Mothers choosing to work from home are not always taken seriously by the wider community or even our extended families, at times. We know, of course, that it is a balancing act between many factors the needs a unique skill set that hasn't been seen before. The ultimate blend between being at home and working at home can be achieved but for it to work for you and your family, this unique skill set needs practicing.
Take it seriously
The first stage of getting into a WAHM mindset is to take your business seriously yourself. Be clear in your own mind that this is valid work, just as going to an office, shop or factory for 40 hrs a week is. This doesn't mean that you can't have fun and enjoy your work but acknowledging to yourself that working from home is a valid work option is important. Once you believe it, it is easier to explain to other people or to push aside the criticism or scepticism.
Go to work
I find the mental challenge of separating work and home the hardest - when getting started, it feels like I am always think of work / doing home things / thinking of work /doing home things… eventually that continual state of doing both is exhausting. It also produces that feeling of guilt that only comes from the feeling that your children aren't getting the attention they deserve as your mind is somewhere else. Or silently cursing the children because you would rather be writing proposals and updating your website rather than reading that story book one more time.
At other times, it is hard to get into work mode, as there are still dishes on the sink and a load of washing to throw on and…. there's always another home task to complete and this can take up valuable time if you are not aware of what is going on.
So the approach that I have adopted is a "go to work" one. I have a weekly plan which outlines the times and days I will be at work, sometimes off site, sometimes at the home office. On these days, I get up, get dressed have breakfast and announce to the family that I am going to work, give everyone a kiss and a hug - and go to the home office and close the door.
When getting dressed for a day at the home office, I don't wear my best suit, but I do where "Work clothes" and shoes. There is the theory about putting shoes on when making an important phone call or people in a call centre being encouraged to dress for the office which improved their performance as they had a professional mindset. This is what we are dong - telling each part of the brain that we are "going to work".
Announcing it to the family makes a clear hand over to my husband that the kids are now his (whether to get them off to school or for an hour or two, as agreed). As the kids get older they begin to understand that working from home is what mum does and unless there is a fire, or other emergency, they are not to disturb mum. This takes time for them to adjust too, but a simple lock on the door above where they can reach helps in their younger years.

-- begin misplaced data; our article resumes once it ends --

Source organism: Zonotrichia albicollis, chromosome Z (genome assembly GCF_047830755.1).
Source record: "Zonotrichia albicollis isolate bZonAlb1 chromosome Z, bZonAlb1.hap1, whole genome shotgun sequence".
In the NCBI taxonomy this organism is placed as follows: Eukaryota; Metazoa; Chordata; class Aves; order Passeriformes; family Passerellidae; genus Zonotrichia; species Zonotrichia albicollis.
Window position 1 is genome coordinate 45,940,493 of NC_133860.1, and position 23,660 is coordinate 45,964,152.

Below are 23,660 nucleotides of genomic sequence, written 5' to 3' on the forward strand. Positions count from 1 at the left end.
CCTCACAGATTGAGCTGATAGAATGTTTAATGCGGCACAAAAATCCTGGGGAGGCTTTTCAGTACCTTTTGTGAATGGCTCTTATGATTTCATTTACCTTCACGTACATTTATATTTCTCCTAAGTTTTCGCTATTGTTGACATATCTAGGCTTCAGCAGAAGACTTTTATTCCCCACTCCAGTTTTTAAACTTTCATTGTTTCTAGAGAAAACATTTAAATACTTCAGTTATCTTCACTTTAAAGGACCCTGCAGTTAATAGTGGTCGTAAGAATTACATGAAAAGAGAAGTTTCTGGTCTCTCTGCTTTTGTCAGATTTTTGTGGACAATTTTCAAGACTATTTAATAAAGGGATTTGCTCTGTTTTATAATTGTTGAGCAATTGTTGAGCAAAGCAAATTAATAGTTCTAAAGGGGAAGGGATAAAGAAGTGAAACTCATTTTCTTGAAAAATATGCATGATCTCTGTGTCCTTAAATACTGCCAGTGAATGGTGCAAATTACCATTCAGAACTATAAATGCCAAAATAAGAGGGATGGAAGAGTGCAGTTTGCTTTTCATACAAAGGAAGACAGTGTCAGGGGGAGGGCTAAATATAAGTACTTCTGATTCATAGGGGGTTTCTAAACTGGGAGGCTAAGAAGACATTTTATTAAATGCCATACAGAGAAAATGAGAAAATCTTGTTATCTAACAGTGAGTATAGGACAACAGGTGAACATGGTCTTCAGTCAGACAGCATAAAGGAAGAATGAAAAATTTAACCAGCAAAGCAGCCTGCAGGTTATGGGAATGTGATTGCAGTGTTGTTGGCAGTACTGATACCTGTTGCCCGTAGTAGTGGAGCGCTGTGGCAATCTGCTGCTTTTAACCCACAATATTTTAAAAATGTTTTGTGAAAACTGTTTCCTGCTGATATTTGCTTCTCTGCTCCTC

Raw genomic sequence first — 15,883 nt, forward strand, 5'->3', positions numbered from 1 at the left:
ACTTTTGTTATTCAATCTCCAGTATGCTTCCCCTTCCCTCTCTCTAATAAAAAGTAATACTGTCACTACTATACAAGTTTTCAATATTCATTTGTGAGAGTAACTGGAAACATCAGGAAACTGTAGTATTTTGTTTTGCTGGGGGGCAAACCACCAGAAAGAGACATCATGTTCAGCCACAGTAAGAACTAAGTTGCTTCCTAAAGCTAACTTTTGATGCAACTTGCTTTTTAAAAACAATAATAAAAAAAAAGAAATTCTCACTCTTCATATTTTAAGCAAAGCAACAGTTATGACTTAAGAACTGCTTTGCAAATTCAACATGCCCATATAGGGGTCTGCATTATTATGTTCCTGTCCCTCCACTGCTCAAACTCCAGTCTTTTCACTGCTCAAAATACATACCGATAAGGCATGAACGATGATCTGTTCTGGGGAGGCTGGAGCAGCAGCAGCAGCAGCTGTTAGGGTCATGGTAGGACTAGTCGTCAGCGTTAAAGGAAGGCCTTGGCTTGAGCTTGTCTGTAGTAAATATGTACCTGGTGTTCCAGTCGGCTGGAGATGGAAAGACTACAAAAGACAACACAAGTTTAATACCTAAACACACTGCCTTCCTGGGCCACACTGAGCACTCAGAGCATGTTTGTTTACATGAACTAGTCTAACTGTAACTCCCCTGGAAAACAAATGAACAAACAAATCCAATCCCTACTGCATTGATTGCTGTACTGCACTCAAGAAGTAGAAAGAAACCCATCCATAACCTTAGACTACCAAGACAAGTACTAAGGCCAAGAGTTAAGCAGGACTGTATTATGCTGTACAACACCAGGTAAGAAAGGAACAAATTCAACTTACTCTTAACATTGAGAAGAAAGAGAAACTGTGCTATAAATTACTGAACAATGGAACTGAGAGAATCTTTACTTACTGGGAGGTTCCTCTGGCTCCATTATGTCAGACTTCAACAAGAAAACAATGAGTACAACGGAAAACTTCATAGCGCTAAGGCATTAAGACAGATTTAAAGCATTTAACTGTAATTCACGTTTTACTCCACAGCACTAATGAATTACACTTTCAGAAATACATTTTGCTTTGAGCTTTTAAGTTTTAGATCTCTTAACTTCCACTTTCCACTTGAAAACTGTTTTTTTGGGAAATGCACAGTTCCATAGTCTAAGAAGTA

Having paid care or school for the kids does make a huge difference - trying to work while baby is sleeping is a huge task and serous questions must be asked - as much as you want to do this, it isn't the best time to start a business; research, keep you fingers in, do some training, help a friend but leave the real heaving lifting of starting a business for when they are at school.
While at work - work. Don't answer the home phone, only your work phone / mobile. Resist the temptation to do any house chores unless you "go home" for lunch.
Going how was the best part of the day when you used to go to work and reclaiming that "going home" feeling is great. At the end of the day or hour block - go home. Write a to do list for tomorrow (or next hourly session) save files, put things away and… walk out the door, announcing "I'm home".
Go and get changed out of your work clothes to your home clothes and mentally switch off. Then you can go back into kid mode and be happy that you have had a productive day / session and not feel bad about spending time with them.
If work issues come up, write a list but defer as much as possible - working from home doesn't mean you are on call 24 /7.
I hope these few tips help, especially if you are struggling with trying to do everything all the time. Again, you need to be serious and have a mind set to match. Working from home is a valid career choice and you need to know that before you can be at peace with the nay sayers. But it is all about flexibility and keeping your mind stimulated and earning some money, so have fun and good luck!
Michelle Brown is a WAHM with a two primary school aged boys and a SAHD husband. She spends her working time between consulting with manufacturing companies to implement business improvement strategies and various internet-based businesses. She is based in Melbourne, Australia. To see her latest endeavour visit www.MixedMediaArt.net